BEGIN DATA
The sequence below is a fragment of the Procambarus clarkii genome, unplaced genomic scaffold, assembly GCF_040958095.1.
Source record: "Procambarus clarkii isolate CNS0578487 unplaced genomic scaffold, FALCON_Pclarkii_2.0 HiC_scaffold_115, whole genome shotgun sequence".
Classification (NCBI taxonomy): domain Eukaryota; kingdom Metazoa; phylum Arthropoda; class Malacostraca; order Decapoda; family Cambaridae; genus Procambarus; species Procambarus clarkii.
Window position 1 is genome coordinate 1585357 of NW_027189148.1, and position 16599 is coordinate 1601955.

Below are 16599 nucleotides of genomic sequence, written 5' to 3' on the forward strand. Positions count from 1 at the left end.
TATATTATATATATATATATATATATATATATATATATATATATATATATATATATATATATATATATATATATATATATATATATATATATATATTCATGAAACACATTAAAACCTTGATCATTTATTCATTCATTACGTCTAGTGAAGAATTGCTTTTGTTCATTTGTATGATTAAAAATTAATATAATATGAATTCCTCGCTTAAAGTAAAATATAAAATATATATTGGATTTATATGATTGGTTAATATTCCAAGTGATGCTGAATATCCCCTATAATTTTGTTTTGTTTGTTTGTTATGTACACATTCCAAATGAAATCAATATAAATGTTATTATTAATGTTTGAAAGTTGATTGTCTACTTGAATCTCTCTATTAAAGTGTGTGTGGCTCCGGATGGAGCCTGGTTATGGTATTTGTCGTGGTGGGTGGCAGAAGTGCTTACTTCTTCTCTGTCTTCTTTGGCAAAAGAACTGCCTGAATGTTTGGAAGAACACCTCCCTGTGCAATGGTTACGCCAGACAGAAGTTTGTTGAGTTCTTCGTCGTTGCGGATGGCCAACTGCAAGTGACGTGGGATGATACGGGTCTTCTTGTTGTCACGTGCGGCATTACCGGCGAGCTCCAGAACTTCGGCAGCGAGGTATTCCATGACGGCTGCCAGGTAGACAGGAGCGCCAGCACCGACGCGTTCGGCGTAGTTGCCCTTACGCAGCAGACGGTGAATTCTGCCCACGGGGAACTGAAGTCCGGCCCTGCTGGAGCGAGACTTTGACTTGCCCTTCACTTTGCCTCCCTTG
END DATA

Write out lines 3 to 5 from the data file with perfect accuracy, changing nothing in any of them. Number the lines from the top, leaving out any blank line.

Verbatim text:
Classification (NCBI taxonomy): domain Eukaryota; kingdom Metazoa; phylum Arthropoda; class Malacostraca; order Decapoda; family Cambaridae; genus Procambarus; species Procambarus clarkii.
Window position 1 is genome coordinate 1585357 of NW_027189148.1, and position 16599 is coordinate 1601955.

Below are 16599 nucleotides of genomic sequence, written 5' to 3' on the forward strand. Positions count from 1 at the left end.